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Gold Dome

January 29, 2020

Gold Dome Report - January 29, 2020

At the midpoint of a five-session day workweek, neither the House nor the Senate took up any legislative business on the floor today. Legislators quickly dispersed from both chambers to begin an active afternoon of committee meetings ranging from higher education to horse racing. Budget hearings also continued throughout the afternoon today with multiple House Appropriations subcommittees deliberating on the state’s financial commitments.

In today’s Report:

  • House Higher Education Committee Hears Loan Forgiveness Bill
  • New Legislation

Did You Know: While our team publishes this report at the end of each day, you can follow the action in real-time with us on Twitter? Follow our team (George Ray, Helen Sloat, and Sam Marticke) or search for #GoldDomeReport for up-to-the-minute updates throughout the legislative session!


House Higher Education Committee Hears Loan Forgiveness Bill

The House Higher Education Committee, chaired by Rep. Chuck Martin (R-Alpharetta), met to consider one bill today. HB 736, authored by Rep. Dave Belton (R-Buckhead), amends Title 20 to establish a loan forgiveness program for teachers who agree to teach in a turnaround school in a high-demand subject area. In his presentation, Rep. Belton proposed that that forgiveness of $5,000 per year for five years be offered to up to 1,000 educators (for a maximum cost of $5 million) who agree to teach mathematics, science, special education, or another high-demand subject area in a turnaround school for five years. He noted that there are 2,000 such vacant positions in the state, and forgiveness would be offered on a first-come, first-serve basis. Rep. Rick Jasperse (R-Jasper) asked whether CTAE teachers would be included among the subject areas covered by the bill, to which the author said yes. There was also discussion about whether this forgiveness should be offered to new and veteran teachers who agree to teach in turnaround schools, as well as about how to ensure it promotes the hiring of effective teachers. Josh Stephens of the Professional Association of Georgia Educators spoke in favor of the bill. Rather than taking action on the bill today, Chairman Martin deferred action and suggested assembling a working group from the Committee to analyze and further refine the bill so that the Committee’s questions can be resolved.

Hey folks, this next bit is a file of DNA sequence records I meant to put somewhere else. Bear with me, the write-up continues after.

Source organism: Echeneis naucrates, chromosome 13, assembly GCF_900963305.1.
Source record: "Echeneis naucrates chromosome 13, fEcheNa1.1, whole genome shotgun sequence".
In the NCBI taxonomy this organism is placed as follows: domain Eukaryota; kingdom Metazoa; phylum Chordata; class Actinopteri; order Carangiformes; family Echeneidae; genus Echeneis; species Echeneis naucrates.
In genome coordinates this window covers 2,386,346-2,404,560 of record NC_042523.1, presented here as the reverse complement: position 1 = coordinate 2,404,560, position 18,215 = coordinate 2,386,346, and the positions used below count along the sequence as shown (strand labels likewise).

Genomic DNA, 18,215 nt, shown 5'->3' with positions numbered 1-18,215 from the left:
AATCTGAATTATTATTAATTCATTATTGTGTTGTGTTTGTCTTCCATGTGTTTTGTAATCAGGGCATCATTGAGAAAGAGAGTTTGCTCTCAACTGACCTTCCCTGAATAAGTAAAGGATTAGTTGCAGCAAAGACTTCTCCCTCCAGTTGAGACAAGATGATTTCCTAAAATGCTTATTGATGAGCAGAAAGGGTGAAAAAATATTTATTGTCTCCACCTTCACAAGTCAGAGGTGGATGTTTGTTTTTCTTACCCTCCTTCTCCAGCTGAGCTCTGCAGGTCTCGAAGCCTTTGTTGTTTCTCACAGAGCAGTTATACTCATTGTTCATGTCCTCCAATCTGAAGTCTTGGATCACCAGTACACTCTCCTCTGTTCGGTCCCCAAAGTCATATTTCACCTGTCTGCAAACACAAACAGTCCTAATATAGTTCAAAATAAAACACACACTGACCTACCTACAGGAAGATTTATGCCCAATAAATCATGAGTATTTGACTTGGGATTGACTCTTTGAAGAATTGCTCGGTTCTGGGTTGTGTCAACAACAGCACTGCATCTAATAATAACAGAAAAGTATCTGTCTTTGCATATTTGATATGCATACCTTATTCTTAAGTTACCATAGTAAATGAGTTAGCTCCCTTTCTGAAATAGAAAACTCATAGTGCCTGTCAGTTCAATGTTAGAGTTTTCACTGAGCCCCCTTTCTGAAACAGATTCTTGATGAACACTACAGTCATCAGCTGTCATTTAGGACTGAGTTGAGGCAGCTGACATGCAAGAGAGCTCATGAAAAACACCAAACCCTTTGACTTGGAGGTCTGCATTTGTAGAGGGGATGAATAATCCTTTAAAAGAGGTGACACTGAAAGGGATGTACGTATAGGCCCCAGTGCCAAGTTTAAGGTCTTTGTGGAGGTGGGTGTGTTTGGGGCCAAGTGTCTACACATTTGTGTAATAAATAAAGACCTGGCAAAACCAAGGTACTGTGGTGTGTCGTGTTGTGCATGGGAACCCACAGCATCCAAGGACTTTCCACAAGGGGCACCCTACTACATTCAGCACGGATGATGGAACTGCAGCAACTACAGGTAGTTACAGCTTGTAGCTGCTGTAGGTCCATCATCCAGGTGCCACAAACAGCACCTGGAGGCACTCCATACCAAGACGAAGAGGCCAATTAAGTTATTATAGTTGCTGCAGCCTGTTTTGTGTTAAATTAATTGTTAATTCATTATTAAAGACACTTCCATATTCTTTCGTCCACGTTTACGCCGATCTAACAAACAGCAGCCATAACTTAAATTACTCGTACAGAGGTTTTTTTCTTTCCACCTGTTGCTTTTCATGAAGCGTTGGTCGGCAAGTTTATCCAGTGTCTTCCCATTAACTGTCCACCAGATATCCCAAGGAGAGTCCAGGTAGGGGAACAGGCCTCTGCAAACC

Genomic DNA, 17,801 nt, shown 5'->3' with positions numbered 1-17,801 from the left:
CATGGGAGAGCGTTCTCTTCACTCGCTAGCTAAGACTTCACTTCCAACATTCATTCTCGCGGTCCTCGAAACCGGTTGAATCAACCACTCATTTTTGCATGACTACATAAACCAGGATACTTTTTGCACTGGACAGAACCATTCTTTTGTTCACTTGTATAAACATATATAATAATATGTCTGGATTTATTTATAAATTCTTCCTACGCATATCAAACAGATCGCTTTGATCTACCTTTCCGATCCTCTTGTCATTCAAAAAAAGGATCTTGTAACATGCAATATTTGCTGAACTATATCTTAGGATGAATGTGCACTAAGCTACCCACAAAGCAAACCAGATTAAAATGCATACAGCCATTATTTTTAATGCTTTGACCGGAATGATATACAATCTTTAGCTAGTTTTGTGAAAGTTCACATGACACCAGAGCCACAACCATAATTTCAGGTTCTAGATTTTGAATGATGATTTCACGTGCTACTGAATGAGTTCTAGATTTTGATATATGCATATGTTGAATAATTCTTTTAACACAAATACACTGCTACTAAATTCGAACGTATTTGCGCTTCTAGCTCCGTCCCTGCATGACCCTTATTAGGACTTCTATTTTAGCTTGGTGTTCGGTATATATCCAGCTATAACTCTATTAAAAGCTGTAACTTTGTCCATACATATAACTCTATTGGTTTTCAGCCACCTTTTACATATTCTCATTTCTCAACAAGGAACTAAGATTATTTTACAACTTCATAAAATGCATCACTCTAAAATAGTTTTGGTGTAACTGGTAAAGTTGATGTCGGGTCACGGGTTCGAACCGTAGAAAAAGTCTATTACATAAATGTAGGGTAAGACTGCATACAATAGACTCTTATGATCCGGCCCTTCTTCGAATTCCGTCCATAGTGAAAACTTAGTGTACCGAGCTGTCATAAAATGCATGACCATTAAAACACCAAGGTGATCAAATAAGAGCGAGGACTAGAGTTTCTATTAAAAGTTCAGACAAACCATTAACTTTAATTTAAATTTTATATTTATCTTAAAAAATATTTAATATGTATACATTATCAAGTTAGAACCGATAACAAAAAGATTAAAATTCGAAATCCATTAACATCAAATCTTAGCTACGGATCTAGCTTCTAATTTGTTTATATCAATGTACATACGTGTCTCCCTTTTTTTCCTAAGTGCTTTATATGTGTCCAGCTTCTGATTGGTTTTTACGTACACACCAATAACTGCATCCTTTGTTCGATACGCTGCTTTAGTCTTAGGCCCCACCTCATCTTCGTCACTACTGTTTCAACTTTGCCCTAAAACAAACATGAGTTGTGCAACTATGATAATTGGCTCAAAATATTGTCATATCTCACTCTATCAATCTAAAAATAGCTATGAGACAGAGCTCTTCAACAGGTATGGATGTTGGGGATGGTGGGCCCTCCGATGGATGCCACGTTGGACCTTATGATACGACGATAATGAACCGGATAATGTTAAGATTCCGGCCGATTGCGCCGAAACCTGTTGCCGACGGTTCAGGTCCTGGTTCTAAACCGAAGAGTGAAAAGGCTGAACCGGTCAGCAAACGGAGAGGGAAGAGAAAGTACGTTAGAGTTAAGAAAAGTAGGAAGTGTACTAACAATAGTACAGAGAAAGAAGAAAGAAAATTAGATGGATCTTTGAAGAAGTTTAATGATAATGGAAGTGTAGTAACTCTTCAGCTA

New Legislation

The following legislation of interest was introduced in the House today:

  • HB 824, authored by Rep. Erick Allen (D-Smyrna), seeks to establish a special license plate supporting the Friends of the Concord Covered Bridge Historic District, Inc. in O.C.G.A. 40-2-86(l)(64).  It also proposes requisite language for constitutional approval requirements. This bill was referred to the House Motor Vehicles Committee.
     
  • HB 828, authored by Rep. Ron Stephens (R-Savannah) seeks to add a new Chapter 11 in Title 30 to provide for access to employee toilet facilities in a retail establishment when an individual presents written documentation from a healthcare provider that he or she suffers from an “eligible” medical condition; also it requires that at least three or more employees are working in the retail establishment at the time the request is made; and the employee facility is located in an area of the retail establishment where providing access would not create an obvious risk to the health or safety of the customer or an obvious security risk to the retail establishment.  It exempts facilities that sell prescription drugs if the employee toilet facility is located in an area where the customer might gain access to pharmaceuticals and maintains records or information subject to HIPAA if the employee toilet facility is located in an area where the records or information may be accessed. The bill also adds a liability exemption for the retail establishment in certain instances when such toilets are used. This bill was referred to the House Judiciary Committee.
     
  • HB 829, authored by Rep. Ron Stephens (R-Savannah), seeks to amend O.C.G.A. 48-5-7(c.7)(1) so as to provide for a local referenda to authorize assessment of residential homesteaded property owned by individuals who are 65 years of age or older at 20 percent of the fair market value regarding local school district taxes for educational purposes.  It adds that such must be approved by approval of voters residing in the local school district. This bill was referred to the House Ways and Means Committee.
     
  • HB 830, authored by Rep. Tommy Benton (R-Jefferson), proposes to amend O.C.G.A. 47-20-87 to increase the percentage of an eligible large retirement system’s assets that may be invested in alternative investments.  Presently it is five (5) percent; this proposes to move it to ten (10) percent.  TRS, however, is still prohibited from investing in alternative investments. This bill was referred to the House Retirement Committee.